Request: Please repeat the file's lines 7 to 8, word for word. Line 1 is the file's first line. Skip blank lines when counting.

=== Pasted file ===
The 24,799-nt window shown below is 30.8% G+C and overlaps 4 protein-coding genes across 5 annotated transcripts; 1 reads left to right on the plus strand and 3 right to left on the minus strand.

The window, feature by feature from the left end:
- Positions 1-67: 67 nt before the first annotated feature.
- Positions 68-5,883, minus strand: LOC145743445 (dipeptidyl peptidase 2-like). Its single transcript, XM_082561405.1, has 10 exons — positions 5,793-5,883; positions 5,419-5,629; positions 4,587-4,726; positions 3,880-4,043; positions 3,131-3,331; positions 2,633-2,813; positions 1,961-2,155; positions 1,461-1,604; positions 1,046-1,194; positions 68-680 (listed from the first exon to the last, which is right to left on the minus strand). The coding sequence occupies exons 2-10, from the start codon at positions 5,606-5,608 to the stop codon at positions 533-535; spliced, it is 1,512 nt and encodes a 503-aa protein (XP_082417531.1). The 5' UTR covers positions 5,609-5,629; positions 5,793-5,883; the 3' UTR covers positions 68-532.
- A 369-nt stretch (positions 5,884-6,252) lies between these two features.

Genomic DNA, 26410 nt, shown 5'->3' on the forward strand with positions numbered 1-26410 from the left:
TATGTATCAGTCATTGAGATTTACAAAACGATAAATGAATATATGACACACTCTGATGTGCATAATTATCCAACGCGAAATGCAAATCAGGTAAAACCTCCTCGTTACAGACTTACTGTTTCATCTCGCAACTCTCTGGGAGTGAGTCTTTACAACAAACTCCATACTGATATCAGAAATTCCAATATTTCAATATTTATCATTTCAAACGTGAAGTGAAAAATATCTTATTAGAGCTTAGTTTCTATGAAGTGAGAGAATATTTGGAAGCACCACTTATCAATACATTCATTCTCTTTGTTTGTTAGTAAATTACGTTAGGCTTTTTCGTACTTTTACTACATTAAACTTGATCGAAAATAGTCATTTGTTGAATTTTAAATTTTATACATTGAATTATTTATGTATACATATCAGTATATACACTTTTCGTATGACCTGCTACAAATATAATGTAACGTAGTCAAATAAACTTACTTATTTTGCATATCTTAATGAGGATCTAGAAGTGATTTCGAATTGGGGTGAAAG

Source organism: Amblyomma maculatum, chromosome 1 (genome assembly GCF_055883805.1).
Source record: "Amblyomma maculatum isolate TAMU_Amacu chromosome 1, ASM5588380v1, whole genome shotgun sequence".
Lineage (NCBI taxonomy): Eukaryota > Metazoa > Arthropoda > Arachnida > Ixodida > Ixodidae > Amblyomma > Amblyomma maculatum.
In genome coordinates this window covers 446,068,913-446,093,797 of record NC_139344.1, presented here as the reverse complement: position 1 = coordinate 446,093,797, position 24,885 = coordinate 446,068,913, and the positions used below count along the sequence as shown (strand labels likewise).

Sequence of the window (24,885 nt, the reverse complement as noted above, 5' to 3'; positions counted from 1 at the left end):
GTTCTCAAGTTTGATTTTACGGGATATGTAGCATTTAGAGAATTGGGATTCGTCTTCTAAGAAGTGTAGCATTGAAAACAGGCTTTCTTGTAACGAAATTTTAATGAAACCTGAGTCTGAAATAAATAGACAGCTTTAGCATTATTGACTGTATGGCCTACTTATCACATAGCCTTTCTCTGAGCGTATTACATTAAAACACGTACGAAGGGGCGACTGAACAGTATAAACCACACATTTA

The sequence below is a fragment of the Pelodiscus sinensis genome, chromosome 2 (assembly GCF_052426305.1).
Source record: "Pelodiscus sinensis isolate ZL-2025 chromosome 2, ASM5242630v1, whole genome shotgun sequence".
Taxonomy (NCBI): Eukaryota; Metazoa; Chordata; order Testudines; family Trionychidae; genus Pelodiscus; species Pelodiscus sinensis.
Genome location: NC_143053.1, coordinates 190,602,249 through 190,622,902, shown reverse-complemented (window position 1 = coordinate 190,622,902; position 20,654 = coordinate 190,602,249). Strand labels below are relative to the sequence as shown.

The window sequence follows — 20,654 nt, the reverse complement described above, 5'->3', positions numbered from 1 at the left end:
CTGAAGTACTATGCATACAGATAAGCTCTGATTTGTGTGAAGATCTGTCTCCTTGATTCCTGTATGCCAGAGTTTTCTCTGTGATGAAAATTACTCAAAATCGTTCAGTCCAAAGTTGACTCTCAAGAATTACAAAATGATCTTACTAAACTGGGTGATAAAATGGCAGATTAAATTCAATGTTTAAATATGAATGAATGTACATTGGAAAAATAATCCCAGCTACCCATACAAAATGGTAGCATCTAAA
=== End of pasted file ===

TATGTATCAGTCATTGAGATTTACAAAACGATAAATGAATATATGACACACTCTGATGTGCATAATTATCCAACGCGAAATGCAAATCAGGTAAAACCTCCTCGTTACAGACTTACTGTTTCATCTCGCAACTCTCTGGGAGTGAGTCTTTACAACAAACTCCATACTGATATCAGAAATTCCAATATTTCAATATTTATCATTTCAAACGTGAAGTGAAAAATATCTTATTAGAGCTTAGTTTCTATGAAGTGAGAGAATATTTGGAAGCACCACTTATCAATACATTCATTCTCTTTGTTTGTTAGTAAATTACGTTAGGCTTTTTCGTACTTTTACTACATTAAACTTGATCGAAAATAGTCATTTGTTGAATTTTAAATTTTATACATTGAATTATTTATGTATACATATCAGTATATACACTTTTCGTATGACCTGCTACAAATATAATGTAACGTAGTCAAATAAACTTACTTATTTTGCATATCTTAATGAGGATCTAGAAGTGATTTCGAATTGGGGTGAAAG

Source organism: Amblyomma maculatum, chromosome 1 (genome assembly GCF_055883805.1).